In a David vs. Goliath case, herbal liqueur giant Mast Jägermeister is defeated by newcomer Selva Negra, which we represent, in a dispute over its logo. The Hamburg Regional Court ruled that Selva Negra does not infringe the trademark rights to Jägermeister’s deer head.
SELVA NEGRA vs. Jägermeister
Selva Negra is a young company that offers the first agave spirit produced in Germany. The concept behind Selva Negra is to offer a premium product that has references to the Black Forest and Mexico in its design. The visual reference to Mexico, is a reference to the home of tequila and mezcal, the most famous agave spirits.
On the bottle, in addition to the large lettering “SELVA NEGRA” and other elements, there is a frontal image of a mixed creature with elements of a bull and a deer. The look of the creature is reminiscent of the look of costumes and paintings for the“dia de los muertos“, the Mexican Day of the Dead, as it also became known in this country through films such as James Bond and Coco. In addition, the creature wears on its head a Bollen hat from the Black Forest, which at the same time reminds of headdresses of the Mexican artist Frida Kahlo. Other pictorial elements are also reminiscent of the Black Forest and Mexico.
The frontal image of the animal now called the competition to the scene. Mast Jägermeister, manufacturer of the well-known herbal liqueur Jägermeister saw in the animal creature an encroachment on their trademark rights. For its part, Jägermeister has for many years used a frontal image of a hunter’s stag with the Jägermeister lettering underneath. Jägermeister has also protected the stag in multiple versions as an isolated trademark.
Jägermeister now took action against Selva Negra’s trademark, since the depiction of the frontal animal head on Selva Negra’s label interfered, in Jägermeister’s opinion, with the trademark rights to Jägermeister’s deer head. The animal on the label of Selva Negra is too similar to the deer of Jägermeister and is associated with the deer and Jägermeister by the targeted traffic. In the specific case, Jägermeister based its claims on a German trademark with a black and white version of the round stag emblem.
Jägermeister based its claims, among other things, on the familiarity of its brand. The notoriety was attributed in part to the long service life and a traffic report for an earlier version of the deer logo. Selva Negra’s mark exploited the distinctive character and appreciation of Jägermeister’s deer head mark. In addition, there was a likelihood of confusion. In addition, claims were asserted under competition law for unfair imitation of the Jägermeister bottle label.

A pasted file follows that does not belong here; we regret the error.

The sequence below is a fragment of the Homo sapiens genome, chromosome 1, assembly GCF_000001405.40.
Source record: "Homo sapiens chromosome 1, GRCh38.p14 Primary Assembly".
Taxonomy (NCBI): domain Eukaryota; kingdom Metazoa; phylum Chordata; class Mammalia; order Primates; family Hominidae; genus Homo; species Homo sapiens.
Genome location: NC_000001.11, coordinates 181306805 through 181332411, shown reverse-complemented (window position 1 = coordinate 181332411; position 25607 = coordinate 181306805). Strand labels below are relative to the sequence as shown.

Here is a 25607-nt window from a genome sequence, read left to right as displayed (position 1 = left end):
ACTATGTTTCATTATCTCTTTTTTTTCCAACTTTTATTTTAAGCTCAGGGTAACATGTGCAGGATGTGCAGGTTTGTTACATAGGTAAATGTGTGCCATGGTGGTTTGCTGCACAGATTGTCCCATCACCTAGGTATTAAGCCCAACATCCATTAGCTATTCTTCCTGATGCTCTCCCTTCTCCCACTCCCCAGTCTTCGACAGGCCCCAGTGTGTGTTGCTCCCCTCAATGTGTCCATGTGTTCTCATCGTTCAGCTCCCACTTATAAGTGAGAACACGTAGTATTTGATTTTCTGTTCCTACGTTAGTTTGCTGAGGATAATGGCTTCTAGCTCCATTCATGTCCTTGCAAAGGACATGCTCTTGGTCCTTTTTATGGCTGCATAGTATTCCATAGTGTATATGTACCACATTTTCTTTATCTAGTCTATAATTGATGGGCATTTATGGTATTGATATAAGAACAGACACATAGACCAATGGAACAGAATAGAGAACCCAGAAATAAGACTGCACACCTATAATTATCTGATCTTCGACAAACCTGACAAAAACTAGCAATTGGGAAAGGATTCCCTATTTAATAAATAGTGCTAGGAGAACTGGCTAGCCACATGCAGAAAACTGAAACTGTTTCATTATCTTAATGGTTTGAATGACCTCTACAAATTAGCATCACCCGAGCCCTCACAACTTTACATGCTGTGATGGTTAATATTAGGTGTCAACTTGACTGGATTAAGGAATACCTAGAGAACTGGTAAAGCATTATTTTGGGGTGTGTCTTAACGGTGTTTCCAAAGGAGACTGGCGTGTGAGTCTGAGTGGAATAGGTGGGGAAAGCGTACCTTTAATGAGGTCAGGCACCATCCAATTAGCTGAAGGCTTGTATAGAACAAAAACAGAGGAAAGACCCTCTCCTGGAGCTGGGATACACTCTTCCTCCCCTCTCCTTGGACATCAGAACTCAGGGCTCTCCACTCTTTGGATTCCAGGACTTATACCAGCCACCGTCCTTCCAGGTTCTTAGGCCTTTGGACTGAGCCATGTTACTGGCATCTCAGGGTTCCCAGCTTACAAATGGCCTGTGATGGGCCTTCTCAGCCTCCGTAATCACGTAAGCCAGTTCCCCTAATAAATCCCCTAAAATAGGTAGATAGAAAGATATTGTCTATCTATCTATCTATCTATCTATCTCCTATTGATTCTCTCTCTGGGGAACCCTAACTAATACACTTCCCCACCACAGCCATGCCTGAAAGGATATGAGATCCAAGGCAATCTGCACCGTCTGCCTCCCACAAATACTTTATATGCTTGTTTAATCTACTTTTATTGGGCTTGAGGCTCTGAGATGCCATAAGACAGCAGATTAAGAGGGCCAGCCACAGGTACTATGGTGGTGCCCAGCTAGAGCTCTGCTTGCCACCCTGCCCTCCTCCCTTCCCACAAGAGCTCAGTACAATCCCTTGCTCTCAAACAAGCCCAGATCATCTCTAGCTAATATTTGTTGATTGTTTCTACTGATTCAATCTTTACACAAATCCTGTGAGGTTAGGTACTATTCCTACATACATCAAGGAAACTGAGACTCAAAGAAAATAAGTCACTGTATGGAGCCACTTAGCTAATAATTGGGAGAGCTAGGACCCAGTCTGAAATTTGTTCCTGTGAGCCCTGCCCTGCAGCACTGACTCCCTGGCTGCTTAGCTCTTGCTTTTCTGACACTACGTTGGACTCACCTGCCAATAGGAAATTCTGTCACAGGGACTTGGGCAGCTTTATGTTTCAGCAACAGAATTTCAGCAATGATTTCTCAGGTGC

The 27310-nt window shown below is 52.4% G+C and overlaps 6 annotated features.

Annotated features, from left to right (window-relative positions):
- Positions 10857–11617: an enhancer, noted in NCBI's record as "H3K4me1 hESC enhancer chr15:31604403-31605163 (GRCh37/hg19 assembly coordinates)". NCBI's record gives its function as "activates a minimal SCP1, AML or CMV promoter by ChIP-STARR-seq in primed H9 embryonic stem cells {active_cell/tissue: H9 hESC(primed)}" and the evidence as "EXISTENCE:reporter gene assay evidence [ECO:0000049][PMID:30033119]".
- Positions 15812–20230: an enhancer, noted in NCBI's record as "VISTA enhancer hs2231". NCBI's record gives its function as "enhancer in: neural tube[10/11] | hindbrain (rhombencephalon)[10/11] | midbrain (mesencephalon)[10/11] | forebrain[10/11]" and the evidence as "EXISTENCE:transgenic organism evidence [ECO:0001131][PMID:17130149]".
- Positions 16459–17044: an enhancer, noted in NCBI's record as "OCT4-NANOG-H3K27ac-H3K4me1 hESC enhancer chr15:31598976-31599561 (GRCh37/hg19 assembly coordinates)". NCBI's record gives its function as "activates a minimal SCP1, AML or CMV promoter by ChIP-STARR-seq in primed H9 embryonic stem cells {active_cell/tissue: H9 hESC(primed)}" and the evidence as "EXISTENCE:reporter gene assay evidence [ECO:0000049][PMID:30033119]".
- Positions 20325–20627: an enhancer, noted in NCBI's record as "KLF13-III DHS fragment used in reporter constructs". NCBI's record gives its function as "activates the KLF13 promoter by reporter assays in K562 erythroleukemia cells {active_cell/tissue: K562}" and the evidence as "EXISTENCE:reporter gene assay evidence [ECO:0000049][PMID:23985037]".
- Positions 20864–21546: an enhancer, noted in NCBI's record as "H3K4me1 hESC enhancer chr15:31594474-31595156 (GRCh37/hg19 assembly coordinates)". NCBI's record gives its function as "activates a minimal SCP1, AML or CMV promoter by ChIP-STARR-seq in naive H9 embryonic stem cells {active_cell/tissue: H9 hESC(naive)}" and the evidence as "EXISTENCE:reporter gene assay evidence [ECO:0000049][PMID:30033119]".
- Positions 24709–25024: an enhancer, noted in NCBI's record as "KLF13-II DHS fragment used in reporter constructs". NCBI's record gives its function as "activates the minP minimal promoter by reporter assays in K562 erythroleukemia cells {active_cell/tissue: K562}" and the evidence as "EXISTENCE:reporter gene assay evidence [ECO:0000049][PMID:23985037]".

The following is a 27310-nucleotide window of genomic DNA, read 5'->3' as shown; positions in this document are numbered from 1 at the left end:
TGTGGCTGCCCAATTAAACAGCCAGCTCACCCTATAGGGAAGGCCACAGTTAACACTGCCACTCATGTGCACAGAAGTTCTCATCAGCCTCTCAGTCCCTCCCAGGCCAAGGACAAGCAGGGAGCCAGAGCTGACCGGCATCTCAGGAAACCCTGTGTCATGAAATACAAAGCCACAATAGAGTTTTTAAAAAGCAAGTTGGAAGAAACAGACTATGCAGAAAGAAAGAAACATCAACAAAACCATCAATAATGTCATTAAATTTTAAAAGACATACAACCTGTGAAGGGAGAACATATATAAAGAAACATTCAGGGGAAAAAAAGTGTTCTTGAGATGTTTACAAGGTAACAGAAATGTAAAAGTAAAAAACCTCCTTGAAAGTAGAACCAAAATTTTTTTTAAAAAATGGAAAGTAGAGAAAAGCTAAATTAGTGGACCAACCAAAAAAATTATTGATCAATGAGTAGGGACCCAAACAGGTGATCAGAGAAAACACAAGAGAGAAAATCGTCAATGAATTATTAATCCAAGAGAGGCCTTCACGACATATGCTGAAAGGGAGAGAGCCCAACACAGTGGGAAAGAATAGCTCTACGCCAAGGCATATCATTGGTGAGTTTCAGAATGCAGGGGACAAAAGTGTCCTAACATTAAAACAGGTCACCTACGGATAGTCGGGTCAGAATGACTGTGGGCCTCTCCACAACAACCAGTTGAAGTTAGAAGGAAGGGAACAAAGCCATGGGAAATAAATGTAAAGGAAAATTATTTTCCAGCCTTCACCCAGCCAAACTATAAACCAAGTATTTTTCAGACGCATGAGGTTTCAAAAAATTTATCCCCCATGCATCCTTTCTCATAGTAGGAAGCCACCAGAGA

In our opinion, however, Selva Negra’s sign does not interfere with that of Jägermeister, since the overall impression of the sign is so clearly different from that of Jägermeister that the relevant public does not mentally associate the signs. No consumer would think there was a connection to Jägermeister when looking at the bottle of Selva Negra. The differences are even clearer when the parties’ labels are compared with each other, so that claims under competition law are also ruled out.
In our opinion, there are also doubts as to the use of Jägermeister’s deer head trademark that preserves the rights, since Jägermeister only uses the head on its products in combination with the banner with the words Jägermeister.
LG Hamburg: Jägermeister defeated by Selva Negra
The Hamburg Regional Court dismissed the action brought by Jägermeister by judgment of March 3, 2023 – Case no. 315 O 274/21 has now been dismissed.
Although the Regional Court assumed that Jägermeister’s sign was well known in Germany, they correctly assessed the signs as dissimilar.
When comparing characters, each character must be compared as a whole.
and compare them with each other in terms of their overall impression. Because of the extended scope of protection of a mark with a reputation, it is sufficient in principle that the conflicting signs are associated with each other. For this, it is necessary that the contested sign is attributed to the proprietor of the earlier mark as a result of a partial similarity in essence or a similarity in meaning. It is not sufficient, however, that a sign is merely capable of attracting attention by mere association with another’s mark.
The LG Hamburg then concludes that the public does not make a relevant mental association between Selva Negra’s mark and Jägermeister’s mark because the signs are dissimilar. Thus, there was neither an even partial correspondence in a core of the same essence nor a correspondence in the meaning. Thus, there is also no likelihood of confusion. The Hamburg judges also consequently denied the competition law claims due to the lack of imitation.
Even if one can have understanding for Jägermeister to defend the own protection area for the own deer head brand, Jägermeister has overshot the mark in our opinion. The signs are clearly recognizable in each component and their overall impression is so different that one cannot speak of an impairment of Jägermeister’s deer head mark.
We are pleased that the Hamburg Regional Court has made a clear and unambiguous statement in this regard and that we were able to successfully defend our client. Whether and how the dispute will continue remains to be seen. Jägermeister has announced its intention to appeal.
Jägermeister has filed an appeal against the decision of the Hamburg Regional Court. It remains to be seen how Jägermeister will argue this appeal. We remain confident that the decision of the Hamburg Regional Court will stand.Artikel als PDF speichern